Surprise surprise, a deal was finally struck to "save" Greece from default. Was it ever in doubt? It all depends on how cynical one is about the EU, the European political elites and the lengths to which they are prepared to push a country and its people, to save face. Will it last? That depends on whether one is prepared to listen to the latest utterings of the EU leaders, who claim the situation has been stabilised or, to the more realistic political and economic analysts, who have been warning for several years that the eurozone cannot survive. I tend to follow the latter..
What does the deal involve? Greece has been advanced another 130 billion euros or £108billion, which allows the country to redeem its debt in March, thereby preventing a default which would have pushed the country out of the euro. An estimated £107 billion has been lost, most of it carried by the private sector. The Greek people will be required to endure austerity measures which will be prolonged for the next eight years until 2020, at which time the ratio of debt to GDP, will have been reduced from the current 160% to 129% (the target was 120%). For a country which is notorious for tax evasion, where government figures have been fiddled every years since the country joined the EU and where the population retires earlier than almost any other country in the EU, is any of that even remotely realistic? The riots in the streets of Athens have lost much of their earlier intensity and it would appear there is now an atmosphere of resignation among the Greek people. The latest opinion polls show 73% of Greeks want to remain inside the euro but 49% do not believe the country will survive as a member for the next two years. This contradicts earlier polls which showed that the majority wanted to revert to the old drachma.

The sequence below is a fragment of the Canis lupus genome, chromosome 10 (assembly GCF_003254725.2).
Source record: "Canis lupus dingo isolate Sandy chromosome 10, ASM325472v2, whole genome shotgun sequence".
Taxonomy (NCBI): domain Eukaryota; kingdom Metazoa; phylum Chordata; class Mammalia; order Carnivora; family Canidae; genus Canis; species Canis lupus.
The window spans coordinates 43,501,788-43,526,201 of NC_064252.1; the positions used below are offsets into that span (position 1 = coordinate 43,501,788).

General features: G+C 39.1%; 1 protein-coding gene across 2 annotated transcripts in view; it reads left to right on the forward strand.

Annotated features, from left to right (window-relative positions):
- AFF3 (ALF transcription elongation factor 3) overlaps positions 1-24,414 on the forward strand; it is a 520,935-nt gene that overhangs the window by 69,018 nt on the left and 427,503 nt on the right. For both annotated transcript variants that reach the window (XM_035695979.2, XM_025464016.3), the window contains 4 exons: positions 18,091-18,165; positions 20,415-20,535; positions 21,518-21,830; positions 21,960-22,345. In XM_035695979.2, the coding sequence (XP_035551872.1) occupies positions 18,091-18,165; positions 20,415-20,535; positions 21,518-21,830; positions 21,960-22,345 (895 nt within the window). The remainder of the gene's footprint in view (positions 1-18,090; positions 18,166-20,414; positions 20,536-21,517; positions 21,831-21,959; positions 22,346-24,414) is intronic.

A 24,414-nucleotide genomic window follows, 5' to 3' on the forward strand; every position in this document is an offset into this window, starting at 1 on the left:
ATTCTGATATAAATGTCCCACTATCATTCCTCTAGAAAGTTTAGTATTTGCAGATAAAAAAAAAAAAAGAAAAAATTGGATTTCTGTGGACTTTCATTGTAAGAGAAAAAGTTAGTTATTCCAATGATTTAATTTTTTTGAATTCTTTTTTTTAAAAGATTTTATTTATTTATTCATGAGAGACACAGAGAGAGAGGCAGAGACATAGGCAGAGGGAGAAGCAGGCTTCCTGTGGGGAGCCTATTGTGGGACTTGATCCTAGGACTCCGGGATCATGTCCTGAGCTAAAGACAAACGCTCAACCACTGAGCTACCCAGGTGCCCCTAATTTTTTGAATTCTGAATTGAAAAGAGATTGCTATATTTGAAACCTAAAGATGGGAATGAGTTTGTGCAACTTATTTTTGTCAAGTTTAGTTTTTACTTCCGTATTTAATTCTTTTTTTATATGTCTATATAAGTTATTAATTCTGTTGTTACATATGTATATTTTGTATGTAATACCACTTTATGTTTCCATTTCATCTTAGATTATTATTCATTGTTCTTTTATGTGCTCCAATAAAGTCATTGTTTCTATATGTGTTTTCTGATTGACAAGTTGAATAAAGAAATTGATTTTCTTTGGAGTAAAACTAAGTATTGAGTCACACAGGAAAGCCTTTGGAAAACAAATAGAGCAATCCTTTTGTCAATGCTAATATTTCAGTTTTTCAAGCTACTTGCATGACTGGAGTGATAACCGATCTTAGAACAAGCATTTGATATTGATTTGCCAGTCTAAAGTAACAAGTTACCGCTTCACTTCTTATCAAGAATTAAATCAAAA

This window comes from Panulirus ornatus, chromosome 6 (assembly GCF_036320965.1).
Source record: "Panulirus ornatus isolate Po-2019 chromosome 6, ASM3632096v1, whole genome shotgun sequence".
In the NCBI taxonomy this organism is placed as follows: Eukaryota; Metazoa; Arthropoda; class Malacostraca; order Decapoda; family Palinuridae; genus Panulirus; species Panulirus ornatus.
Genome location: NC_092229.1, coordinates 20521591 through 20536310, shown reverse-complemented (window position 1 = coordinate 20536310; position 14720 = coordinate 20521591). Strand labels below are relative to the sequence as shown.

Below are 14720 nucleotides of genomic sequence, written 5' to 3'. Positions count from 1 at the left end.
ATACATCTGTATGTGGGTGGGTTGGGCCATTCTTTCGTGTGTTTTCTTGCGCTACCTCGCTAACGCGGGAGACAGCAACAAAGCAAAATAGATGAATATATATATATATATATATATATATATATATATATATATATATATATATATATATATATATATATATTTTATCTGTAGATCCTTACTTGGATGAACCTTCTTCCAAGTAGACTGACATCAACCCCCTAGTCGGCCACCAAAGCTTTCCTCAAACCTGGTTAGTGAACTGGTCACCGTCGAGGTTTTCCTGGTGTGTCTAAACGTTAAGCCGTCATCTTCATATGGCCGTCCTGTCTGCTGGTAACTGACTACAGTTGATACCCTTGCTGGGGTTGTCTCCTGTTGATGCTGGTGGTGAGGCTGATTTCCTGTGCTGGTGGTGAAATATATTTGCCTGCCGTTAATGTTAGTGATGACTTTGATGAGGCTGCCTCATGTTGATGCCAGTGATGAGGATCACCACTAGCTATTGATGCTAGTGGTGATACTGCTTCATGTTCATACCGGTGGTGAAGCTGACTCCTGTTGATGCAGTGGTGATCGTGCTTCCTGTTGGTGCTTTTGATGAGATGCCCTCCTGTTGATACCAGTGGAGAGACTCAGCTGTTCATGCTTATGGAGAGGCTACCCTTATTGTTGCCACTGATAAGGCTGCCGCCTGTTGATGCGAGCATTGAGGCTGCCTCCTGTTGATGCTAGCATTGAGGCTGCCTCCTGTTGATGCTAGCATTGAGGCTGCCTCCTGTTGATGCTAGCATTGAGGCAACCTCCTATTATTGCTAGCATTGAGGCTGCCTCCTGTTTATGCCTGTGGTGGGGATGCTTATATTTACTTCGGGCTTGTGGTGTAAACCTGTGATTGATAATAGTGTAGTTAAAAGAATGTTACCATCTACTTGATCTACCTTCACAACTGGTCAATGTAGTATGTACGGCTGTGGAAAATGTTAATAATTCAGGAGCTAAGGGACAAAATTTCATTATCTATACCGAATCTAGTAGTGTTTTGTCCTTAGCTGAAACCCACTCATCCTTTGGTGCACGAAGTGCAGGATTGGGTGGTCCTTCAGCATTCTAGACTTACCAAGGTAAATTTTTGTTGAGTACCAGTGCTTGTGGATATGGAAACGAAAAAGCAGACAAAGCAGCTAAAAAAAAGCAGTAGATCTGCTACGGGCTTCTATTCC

This is perhaps an indication that some of the anger has dissipated but it may also just be a temporary lull before more serious demonstrations are resumed. The economics of the problem have not changed; the Greek economy is no more likely to be convergent in eight years than it is now and the austerity measures will inevitably undermine the capacity for economic growth which is vital, if the required changes to the economy are ever to happen. That is what remaining in the eurozone will mean for the Greek people and when those who currently express the opinion they would want to remain as members, finally realise what membership means, inevitably there is going to be renewed anger. The important point however, is that this is only half of the equation; the rest of it involves the German people and other member states which will be required to carry the burden of the Greek bailout. Is Greek membership of the eurozone as important to them? The answer to that question in the past has been, not if it means the German taxpayer has to carry an increased share of the costs. The people of the northern European states also take a more realistic view of the potential of another Greek bailout in the not too distant future, something which they see as a "probability" rather than a "possibility".